Were there any songs that didn't quite happen the same way? For you, what was the hardest or the most difficult song on the album to write?
Sean: Most of them went about that same way, and they’re all hard. I think writing is a pain in the ass, but I love the final product and hearing what it all is in the end. I think towards the end, when people on our team were looking for one or two more songs that could be singles, it was becoming more of a collaborative effort in the studio. “Street Fight” was one of the final songs, and that was like… We were scrolling through some loops and things the Captain Cuts guys already had. That was more of a collaborative effort where we all were writing together and trying to knock out another banger or two. That was kind of like pressure, but it was fun, too.
Did you consider yourself a songwriter before being in the role that you are now?
Sean: Yes, definitely. I’ve been in a lot of projects before this one, and I think they were all just failures that kind of helped hone in the craft of songwriting. At this point, I can barely listen to a song and get straight, ignorant enjoyment out of it. I have to listen to it on a base of, “Oh! Why did they go to that chord?” or “Oh! That’s pretty cool, what they did there!” or “Oh! Nice lyric, congrats to you!” It’s more about respecting what they did songwriting-wise, rather than the innocence of just enjoying a song.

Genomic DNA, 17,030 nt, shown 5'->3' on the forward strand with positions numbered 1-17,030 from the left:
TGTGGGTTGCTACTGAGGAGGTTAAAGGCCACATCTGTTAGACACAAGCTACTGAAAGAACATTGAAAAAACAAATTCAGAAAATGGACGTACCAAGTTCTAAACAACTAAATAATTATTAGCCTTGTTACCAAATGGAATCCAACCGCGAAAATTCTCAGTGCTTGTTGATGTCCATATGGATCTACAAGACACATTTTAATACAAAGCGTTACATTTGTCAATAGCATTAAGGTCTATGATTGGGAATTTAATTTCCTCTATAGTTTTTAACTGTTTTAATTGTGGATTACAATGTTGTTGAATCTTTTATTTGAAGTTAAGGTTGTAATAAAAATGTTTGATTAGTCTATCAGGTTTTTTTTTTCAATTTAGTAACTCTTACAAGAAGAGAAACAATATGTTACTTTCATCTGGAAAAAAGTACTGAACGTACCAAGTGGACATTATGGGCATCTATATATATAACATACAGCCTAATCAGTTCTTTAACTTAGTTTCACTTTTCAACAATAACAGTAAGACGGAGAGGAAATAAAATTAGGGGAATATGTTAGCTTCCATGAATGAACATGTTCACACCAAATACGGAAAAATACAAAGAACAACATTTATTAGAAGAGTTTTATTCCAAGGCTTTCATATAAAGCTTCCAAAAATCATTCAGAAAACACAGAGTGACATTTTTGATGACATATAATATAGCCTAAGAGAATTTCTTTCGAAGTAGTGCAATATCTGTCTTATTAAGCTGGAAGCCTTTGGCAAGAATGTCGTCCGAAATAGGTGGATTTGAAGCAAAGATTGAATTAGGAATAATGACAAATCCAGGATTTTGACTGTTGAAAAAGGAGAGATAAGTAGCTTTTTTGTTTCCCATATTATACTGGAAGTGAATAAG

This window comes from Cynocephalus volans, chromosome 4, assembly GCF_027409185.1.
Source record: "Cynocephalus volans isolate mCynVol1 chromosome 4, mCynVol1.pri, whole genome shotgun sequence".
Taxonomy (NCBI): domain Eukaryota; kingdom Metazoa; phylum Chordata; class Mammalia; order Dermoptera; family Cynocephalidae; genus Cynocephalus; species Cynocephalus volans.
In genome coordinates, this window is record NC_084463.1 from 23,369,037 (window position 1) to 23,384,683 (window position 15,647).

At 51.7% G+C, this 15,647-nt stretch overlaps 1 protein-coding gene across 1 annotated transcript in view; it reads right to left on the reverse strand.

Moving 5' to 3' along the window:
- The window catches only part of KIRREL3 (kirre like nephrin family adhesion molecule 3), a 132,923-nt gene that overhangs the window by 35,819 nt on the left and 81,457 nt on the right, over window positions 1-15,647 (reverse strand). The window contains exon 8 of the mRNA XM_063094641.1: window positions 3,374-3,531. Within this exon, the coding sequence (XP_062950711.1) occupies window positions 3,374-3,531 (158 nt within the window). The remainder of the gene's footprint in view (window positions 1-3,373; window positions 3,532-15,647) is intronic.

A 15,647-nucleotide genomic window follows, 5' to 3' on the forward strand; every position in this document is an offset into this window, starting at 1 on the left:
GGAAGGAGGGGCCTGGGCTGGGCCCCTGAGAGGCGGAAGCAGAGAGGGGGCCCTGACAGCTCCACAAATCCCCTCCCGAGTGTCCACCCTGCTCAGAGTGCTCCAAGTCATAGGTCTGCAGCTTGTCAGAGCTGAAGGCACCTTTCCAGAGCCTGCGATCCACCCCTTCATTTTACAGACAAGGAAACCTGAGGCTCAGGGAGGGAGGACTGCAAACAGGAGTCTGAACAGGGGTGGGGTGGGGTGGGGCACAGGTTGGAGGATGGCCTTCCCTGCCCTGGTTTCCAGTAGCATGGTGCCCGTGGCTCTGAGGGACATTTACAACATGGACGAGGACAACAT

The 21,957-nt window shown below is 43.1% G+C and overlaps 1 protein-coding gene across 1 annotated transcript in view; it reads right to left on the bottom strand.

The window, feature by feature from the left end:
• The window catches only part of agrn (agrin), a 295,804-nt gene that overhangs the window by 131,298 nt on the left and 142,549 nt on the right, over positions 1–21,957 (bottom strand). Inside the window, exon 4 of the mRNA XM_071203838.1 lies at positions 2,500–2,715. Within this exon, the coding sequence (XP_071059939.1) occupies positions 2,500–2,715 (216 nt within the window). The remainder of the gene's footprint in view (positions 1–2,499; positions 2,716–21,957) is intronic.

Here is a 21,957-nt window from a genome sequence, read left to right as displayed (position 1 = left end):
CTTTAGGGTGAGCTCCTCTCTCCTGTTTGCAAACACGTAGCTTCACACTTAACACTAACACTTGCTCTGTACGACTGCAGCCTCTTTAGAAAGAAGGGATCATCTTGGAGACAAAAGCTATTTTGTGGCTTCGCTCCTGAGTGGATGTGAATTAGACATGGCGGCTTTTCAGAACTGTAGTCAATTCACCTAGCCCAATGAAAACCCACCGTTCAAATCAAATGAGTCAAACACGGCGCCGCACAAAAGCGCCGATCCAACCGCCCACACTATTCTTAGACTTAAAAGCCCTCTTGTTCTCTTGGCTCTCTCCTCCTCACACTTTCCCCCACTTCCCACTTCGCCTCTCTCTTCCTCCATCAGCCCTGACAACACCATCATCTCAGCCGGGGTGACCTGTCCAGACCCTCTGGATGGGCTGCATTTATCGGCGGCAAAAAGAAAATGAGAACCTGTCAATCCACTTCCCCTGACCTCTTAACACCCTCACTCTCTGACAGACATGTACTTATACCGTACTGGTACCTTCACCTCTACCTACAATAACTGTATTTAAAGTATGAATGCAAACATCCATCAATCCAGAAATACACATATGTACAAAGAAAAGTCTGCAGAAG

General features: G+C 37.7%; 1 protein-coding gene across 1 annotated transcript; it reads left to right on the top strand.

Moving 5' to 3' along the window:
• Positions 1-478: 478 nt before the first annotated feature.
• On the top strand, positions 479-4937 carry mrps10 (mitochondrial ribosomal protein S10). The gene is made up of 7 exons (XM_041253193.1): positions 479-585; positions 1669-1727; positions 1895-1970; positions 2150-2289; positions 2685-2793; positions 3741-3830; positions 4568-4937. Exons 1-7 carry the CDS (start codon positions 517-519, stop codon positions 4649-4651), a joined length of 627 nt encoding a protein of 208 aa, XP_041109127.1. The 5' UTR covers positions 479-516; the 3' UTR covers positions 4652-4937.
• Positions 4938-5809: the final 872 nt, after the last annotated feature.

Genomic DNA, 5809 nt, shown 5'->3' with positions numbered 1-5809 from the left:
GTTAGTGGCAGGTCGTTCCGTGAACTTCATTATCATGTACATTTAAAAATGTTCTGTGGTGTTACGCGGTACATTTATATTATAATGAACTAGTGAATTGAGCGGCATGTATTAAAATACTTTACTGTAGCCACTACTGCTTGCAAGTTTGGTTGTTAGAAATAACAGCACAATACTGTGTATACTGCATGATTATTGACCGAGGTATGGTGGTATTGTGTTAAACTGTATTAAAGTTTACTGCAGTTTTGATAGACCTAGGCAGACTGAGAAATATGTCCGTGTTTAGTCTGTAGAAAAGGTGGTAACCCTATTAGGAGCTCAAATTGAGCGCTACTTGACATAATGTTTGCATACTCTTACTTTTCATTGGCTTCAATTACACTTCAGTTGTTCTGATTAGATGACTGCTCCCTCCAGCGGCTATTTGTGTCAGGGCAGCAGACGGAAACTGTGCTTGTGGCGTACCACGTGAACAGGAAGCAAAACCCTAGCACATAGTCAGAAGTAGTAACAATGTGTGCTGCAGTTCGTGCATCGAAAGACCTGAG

If you weren't in an indie pop band, what would you be doing?
Sean: Well right before it, I was parking cars in Los Angeles at this really rich building in Westwood. I would hope to not make that a career, but that was right before… I don’t know, it would definitely be writing songs for other people if it wasn’t working out for me. I don’t think I can escape writing songs, at this point. It’s so fun – it’s like a thrill – you never know, you finish a song and you unleash it, and then it gets like, picked up by a movie or for a show, there’s so many… It’s like a lottery, or something – it’s like gambling.
I've seen you at Irving Plaza, and now at Bowery Ballroom in New York. Like me, you're from the New York suburbs. What have those stages felt like - has it been any sort of homecoming?
Sean: I don’t totally consider the city home. It was always close to my home, and I had been there a lot. It is cool to see family come out – but it’s bittersweet. You get to hang out with them for a second, you know? I have so much crap to get done. I’ve got to eat here, nap here, meet with this guy to warm up… so I don’t really get to ‘hang out’ with anybody the way I would if I was just home. It kind of stinks that I cannot be around to actually just chill, but it’s cool. I saw Blink-182 when I was a kid at Irving Plaza, and playing it is just kind of crazy. Everything looks a little bit smaller than it did back then.
It's a surreal experience.
Speaking of other bands, what's some of the music you're currently listening to?